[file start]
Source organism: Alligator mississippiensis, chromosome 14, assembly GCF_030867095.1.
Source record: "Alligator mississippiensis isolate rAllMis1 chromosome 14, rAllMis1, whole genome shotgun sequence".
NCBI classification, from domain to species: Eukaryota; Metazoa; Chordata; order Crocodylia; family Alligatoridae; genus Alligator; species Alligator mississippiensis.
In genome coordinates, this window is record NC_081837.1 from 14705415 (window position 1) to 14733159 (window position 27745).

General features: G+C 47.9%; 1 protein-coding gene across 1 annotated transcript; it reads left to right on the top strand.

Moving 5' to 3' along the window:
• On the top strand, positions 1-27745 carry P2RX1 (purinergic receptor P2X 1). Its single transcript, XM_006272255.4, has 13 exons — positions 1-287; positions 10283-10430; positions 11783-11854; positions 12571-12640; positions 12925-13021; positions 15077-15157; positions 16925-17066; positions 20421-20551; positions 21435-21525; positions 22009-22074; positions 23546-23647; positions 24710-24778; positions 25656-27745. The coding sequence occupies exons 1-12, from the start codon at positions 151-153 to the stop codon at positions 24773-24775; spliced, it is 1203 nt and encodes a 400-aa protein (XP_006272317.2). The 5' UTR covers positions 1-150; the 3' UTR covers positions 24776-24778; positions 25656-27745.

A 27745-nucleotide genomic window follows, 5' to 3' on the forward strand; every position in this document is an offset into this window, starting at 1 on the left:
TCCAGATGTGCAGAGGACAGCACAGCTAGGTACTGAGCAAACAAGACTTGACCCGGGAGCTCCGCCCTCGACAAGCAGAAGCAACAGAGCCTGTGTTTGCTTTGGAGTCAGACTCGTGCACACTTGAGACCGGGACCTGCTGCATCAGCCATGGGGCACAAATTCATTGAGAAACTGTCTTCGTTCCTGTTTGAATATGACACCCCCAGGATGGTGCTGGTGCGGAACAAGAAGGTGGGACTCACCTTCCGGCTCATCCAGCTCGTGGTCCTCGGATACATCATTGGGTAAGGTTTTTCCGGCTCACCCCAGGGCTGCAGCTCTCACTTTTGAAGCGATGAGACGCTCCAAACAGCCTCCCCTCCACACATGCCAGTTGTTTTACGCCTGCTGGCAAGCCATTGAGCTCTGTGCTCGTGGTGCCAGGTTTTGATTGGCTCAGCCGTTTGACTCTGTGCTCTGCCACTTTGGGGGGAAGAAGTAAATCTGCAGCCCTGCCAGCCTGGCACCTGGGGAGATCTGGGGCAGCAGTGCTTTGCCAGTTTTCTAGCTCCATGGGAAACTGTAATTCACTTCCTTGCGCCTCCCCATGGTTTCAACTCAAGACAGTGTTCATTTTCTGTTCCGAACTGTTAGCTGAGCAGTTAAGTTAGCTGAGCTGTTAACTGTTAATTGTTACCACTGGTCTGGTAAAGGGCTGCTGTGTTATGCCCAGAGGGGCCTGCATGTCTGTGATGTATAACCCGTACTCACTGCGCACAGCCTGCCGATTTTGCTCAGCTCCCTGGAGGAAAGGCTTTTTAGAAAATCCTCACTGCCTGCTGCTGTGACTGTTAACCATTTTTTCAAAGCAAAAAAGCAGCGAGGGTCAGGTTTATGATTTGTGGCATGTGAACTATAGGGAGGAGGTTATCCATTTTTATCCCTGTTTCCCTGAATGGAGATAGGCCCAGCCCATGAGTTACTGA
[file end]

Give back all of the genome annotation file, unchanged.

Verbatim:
Source organism: Alligator mississippiensis, chromosome 14, assembly GCF_030867095.1.
Source record: "Alligator mississippiensis isolate rAllMis1 chromosome 14, rAllMis1, whole genome shotgun sequence".
NCBI classification, from domain to species: Eukaryota; Metazoa; Chordata; order Crocodylia; family Alligatoridae; genus Alligator; species Alligator mississippiensis.
In genome coordinates, this window is record NC_081837.1 from 14705415 (window position 1) to 14733159 (window position 27745).

General features: G+C 47.9%; 1 protein-coding gene across 1 annotated transcript; it reads left to right on the top strand.

Moving 5' to 3' along the window:
• On the top strand, positions 1-27745 carry P2RX1 (purinergic receptor P2X 1). Its single transcript, XM_006272255.4, has 13 exons — positions 1-287; positions 10283-10430; positions 11783-11854; positions 12571-12640; positions 12925-13021; positions 15077-15157; positions 16925-17066; positions 20421-20551; positions 21435-21525; positions 22009-22074; positions 23546-23647; positions 24710-24778; positions 25656-27745. The coding sequence occupies exons 1-12, from the start codon at positions 151-153 to the stop codon at positions 24773-24775; spliced, it is 1203 nt and encodes a 400-aa protein (XP_006272317.2). The 5' UTR covers positions 1-150; the 3' UTR covers positions 24776-24778; positions 25656-27745.

A 27745-nucleotide genomic window follows, 5' to 3' on the forward strand; every position in this document is an offset into this window, starting at 1 on the left:
TCCAGATGTGCAGAGGACAGCACAGCTAGGTACTGAGCAAACAAGACTTGACCCGGGAGCTCCGCCCTCGACAAGCAGAAGCAACAGAGCCTGTGTTTGCTTTGGAGTCAGACTCGTGCACACTTGAGACCGGGACCTGCTGCATCAGCCATGGGGCACAAATTCATTGAGAAACTGTCTTCGTTCCTGTTTGAATATGACACCCCCAGGATGGTGCTGGTGCGGAACAAGAAGGTGGGACTCACCTTCCGGCTCATCCAGCTCGTGGTCCTCGGATACATCATTGGGTAAGGTTTTTCCGGCTCACCCCAGGGCTGCAGCTCTCACTTTTGAAGCGATGAGACGCTCCAAACAGCCTCCCCTCCACACATGCCAGTTGTTTTACGCCTGCTGGCAAGCCATTGAGCTCTGTGCTCGTGGTGCCAGGTTTTGATTGGCTCAGCCGTTTGACTCTGTGCTCTGCCACTTTGGGGGGAAGAAGTAAATCTGCAGCCCTGCCAGCCTGGCACCTGGGGAGATCTGGGGCAGCAGTGCTTTGCCAGTTTTCTAGCTCCATGGGAAACTGTAATTCACTTCCTTGCGCCTCCCCATGGTTTCAACTCAAGACAGTGTTCATTTTCTGTTCCGAACTGTTAGCTGAGCAGTTAAGTTAGCTGAGCTGTTAACTGTTAATTGTTACCACTGGTCTGGTAAAGGGCTGCTGTGTTATGCCCAGAGGGGCCTGCATGTCTGTGATGTATAACCCGTACTCACTGCGCACAGCCTGCCGATTTTGCTCAGCTCCCTGGAGGAAAGGCTTTTTAGAAAATCCTCACTGCCTGCTGCTGTGACTGTTAACCATTTTTTCAAAGCAAAAAAGCAGCGAGGGTCAGGTTTATGATTTGTGGCATGTGAACTATAGGGAGGAGGTTATCCATTTTTATCCCTGTTTCCCTGAATGGAGATAGGCCCAGCCCATGAGTTACTGA